I trust everyone who had a holiday break over December is refreshed and ready for another long, hot and sweaty year — either from climate change or your exceedingly vigorous exercise regimen.
The Framingham Heart Study and Risk Factors
Commencing in 1948, the Framingham Heart Study is the largest and longest running study of cardiovascular health. The researchers recruited 5,209 men and women between the ages of 30 and 62 from the town of Framingham, Massachusetts, and began the first round of extensive physical examinations and lifestyle interviews that they would later analyze for common patterns related to CVD development. Hundreds of papers have since been published, including several risk tests that evaluate you risk of heart disease or heart attack.
The Framingham web site has this to say: “. . . has led to the identification of the major CVD risk factors – high blood pressure, high blood cholesterol, smoking, obesity, diabetes, and physical inactivity.”
Strangely, none of the Framingham risk tests include physical activity (or inactivity) as primary risk factor in the calculators even though all of the other factors listed above are included in one or more risk tests. Perhaps physical activity, or, more precisely, lack of, is not considered a primary factor because its effects may be reflected in lower LDL cholesterol, high HDL cholesterol, low body mass index and so on.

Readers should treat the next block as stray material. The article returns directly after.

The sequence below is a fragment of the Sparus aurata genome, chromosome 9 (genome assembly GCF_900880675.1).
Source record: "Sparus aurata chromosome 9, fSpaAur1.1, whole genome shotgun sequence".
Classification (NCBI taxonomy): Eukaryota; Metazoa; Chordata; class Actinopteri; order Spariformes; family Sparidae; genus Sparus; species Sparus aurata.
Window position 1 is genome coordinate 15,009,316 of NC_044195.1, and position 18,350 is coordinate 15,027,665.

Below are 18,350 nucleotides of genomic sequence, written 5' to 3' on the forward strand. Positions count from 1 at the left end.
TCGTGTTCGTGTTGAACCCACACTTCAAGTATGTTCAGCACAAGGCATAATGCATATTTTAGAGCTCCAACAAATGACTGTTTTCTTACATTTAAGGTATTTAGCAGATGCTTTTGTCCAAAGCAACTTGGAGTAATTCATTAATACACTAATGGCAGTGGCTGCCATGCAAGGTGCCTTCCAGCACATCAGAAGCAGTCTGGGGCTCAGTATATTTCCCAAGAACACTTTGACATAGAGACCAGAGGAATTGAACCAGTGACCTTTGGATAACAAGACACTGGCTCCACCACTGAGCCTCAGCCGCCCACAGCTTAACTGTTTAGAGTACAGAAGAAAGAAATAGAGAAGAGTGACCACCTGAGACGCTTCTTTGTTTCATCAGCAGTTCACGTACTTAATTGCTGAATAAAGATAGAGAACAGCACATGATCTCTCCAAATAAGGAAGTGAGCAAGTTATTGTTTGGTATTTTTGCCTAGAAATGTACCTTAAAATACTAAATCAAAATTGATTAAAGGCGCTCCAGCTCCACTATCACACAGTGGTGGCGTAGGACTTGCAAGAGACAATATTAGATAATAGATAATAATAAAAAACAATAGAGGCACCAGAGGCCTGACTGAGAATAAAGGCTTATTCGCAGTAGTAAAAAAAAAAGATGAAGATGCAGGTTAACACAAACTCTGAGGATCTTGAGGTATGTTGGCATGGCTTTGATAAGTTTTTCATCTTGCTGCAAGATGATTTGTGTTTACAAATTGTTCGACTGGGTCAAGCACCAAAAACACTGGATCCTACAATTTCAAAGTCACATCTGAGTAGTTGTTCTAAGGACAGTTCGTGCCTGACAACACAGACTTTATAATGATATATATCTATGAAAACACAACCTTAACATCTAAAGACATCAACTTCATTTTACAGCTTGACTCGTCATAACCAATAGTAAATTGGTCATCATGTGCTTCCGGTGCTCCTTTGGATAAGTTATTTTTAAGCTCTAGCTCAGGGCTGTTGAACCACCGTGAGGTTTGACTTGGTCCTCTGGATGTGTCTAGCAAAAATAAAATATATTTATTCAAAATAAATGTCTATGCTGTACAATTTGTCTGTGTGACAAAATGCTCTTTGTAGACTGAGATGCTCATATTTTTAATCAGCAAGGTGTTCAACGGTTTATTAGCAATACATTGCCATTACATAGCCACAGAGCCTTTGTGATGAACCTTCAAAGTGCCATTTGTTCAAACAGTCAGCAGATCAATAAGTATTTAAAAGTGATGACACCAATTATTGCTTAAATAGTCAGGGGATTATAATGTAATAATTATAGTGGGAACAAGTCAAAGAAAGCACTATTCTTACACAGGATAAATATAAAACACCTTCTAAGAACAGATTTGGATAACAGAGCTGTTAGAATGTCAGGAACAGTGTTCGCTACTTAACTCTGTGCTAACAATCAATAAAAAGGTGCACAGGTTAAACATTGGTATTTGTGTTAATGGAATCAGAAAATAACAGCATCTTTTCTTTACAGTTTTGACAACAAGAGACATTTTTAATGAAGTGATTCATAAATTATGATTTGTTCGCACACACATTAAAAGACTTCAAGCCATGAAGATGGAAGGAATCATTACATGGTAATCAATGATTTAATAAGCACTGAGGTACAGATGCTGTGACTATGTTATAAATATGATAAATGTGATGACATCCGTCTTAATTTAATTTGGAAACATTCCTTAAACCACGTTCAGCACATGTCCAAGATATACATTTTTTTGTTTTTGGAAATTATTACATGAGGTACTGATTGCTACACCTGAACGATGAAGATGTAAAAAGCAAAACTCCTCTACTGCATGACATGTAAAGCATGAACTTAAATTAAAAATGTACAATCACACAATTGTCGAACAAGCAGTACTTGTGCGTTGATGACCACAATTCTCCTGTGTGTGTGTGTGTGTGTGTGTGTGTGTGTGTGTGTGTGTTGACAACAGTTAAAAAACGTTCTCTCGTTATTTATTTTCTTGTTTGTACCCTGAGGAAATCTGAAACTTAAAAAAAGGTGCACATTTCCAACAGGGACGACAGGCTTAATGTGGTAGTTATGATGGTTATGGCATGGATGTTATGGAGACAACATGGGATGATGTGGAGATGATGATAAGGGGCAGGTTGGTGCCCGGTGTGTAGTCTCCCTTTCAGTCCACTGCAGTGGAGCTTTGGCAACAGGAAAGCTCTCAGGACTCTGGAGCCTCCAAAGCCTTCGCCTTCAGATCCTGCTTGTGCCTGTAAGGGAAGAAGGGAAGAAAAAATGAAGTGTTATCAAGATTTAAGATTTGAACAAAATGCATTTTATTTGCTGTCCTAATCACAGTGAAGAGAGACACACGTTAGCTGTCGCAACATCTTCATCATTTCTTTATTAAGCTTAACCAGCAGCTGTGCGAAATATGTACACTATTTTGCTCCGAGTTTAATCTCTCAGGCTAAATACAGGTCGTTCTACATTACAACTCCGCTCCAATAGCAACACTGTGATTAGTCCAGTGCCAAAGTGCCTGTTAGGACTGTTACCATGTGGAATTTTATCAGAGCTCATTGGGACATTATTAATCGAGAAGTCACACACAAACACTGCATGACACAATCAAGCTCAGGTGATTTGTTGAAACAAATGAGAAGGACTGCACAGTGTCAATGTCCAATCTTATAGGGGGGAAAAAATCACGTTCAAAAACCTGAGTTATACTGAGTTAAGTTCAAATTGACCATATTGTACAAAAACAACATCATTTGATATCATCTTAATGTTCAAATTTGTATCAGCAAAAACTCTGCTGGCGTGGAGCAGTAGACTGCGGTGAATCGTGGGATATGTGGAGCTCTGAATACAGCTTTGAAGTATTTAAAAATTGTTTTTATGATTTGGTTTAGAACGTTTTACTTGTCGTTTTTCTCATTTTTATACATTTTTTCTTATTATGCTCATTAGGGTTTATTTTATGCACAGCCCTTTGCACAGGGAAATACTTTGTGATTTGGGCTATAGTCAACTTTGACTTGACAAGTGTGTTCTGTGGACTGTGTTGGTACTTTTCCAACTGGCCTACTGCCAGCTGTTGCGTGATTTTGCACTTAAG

But no, this is not correct. Enough work has been done to establish that physical activity that leads to cardiovascular fitness changes the dynamics of heart function, and that this has unique protective factors in its own right. Measures such as heart rate reserve (max heart rate less resting heart rate) and VO2 max are independent of measures of cardiovascular risk in some studies.
Even a recent publication in the Journal of Cardiology found that:
PA (physical activity) was associated with CVD, independent of the common cardiometabolic risk factors, in men and women. The association between PA and CVD risk was not mediated by the measured cardiometabolic risk factors.
I emailed a few different web places on this subject, including the American Heart Association web site but got no relevant reply. How can these formal risk calculators be of use when a major risk factor is excluded?
McGuire KA, Janssen I, Ross R. Ability of physical activity to predict cardiovascular disease beyond commonly evaluated cardiometabolic risk factors. Am J Cardiol. 2009 Dec 1;104(11):1522-6.